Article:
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pioneers in studio pottery

updated fri 28 feb 97


Marcia Selsor on wed 5 feb 97

Dear Herb,
In response to your historical comment, I felt compelled to respond.
I studied with Bill Daley who studied with Maija Grotell at Cranbrook
way earlier than the hippy -dippy period. Further, Frances Senska
who began the ceramics program in Bozeman with students: Rudy Autio and
Peter Voulkos was in turn also a student of Maija Grotell at Cranbrook.
I also studied with Nick Vergette who began his work in England and is
mentioned in the Studio Pottery book on British Potters. When I studied
with him he was at Southern Illinois University. I do agree with you
regarding the impact of the visit
to the USA by Hamada, Yanagi and Leach (they even visited Montana
and the Bray in 1955). But, Maija Grotell's impact significantly
predates this visit and has left a family tree as well. See the latest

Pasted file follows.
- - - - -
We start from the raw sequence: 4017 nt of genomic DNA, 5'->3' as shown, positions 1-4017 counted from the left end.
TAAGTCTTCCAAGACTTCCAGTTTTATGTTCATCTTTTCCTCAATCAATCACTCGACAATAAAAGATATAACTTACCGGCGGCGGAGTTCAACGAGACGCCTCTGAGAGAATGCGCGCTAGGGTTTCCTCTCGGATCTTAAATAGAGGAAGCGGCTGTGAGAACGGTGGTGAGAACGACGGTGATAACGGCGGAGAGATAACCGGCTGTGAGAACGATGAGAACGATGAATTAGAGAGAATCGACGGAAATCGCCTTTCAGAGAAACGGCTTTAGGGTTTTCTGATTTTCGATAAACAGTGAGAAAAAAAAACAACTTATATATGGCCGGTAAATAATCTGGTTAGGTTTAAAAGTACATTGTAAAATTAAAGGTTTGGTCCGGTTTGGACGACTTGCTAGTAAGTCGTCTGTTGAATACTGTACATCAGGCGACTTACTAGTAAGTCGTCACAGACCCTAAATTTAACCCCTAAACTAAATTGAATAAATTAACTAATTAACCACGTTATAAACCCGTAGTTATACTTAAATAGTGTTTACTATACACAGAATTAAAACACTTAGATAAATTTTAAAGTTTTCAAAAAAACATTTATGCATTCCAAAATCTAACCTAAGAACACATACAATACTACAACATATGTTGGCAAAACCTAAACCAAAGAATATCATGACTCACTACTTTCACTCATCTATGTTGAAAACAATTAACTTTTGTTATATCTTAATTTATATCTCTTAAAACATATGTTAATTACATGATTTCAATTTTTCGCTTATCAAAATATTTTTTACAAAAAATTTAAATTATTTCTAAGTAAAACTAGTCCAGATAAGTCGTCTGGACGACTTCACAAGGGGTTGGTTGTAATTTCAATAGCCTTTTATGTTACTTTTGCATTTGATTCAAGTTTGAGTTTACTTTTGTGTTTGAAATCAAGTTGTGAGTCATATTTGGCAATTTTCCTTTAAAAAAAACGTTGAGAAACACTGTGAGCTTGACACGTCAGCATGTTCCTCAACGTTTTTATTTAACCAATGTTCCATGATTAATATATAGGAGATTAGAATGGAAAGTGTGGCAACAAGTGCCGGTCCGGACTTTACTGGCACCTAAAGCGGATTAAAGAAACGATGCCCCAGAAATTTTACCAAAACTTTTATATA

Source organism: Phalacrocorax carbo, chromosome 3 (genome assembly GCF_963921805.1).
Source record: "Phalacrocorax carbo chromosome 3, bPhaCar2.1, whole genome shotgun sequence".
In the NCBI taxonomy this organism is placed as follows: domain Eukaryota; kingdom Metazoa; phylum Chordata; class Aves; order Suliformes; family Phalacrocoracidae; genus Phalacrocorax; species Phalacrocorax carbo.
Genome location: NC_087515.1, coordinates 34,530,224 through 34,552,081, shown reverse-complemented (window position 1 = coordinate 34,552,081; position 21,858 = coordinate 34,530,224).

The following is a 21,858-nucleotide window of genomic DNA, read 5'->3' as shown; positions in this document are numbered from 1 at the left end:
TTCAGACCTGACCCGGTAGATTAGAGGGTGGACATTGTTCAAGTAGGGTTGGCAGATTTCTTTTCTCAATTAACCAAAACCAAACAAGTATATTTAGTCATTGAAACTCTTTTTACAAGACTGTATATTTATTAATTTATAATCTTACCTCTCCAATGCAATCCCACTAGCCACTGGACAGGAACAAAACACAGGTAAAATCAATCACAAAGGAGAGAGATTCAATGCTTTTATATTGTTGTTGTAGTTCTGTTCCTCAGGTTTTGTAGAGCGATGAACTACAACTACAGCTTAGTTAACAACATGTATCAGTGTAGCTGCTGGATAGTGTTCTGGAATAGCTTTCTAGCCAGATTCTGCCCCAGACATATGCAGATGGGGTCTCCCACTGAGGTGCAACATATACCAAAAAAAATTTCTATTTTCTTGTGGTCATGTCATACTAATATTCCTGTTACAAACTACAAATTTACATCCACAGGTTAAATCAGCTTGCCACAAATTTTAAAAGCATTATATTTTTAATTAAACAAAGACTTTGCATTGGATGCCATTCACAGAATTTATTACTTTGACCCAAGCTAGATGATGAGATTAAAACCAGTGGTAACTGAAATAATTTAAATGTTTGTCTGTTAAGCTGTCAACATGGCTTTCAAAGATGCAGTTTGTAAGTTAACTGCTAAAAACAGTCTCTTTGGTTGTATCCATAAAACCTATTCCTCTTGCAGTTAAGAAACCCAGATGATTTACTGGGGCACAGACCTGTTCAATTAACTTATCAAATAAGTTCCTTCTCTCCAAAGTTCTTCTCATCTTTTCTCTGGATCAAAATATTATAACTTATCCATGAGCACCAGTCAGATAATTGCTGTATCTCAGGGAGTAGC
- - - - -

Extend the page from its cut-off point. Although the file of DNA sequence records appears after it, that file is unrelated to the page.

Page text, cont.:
Studio Potter.
Marcia in Montana

When I started
thinking about this, in 1968, the books easily available were by Kenney,
Nelson, and Rhodes. The Potters Book was out there, but I didn t find
easily. At that time, I knew of one person working as a
educator/potter/ceramic artist. I was then married to an art teacher
feel I would have been at least vaguely aware of others, if lots of them
existed. I think that the seeds of possibility planted in the 50 s and
60 s by pioneers like Leach on his U.S. tours, Mackenzie, Rhodes,
and others by their teaching and working found sufficient fertile soil
in the
back-to-the-land/self-sufficient/hippie-dippy/artsy-crafty/ ain t it
years in the late 60 s early 70 s. All us boomers were looking for
things to
do and quiet a few tried clay and some of them stayed with it.
Marcia Selsor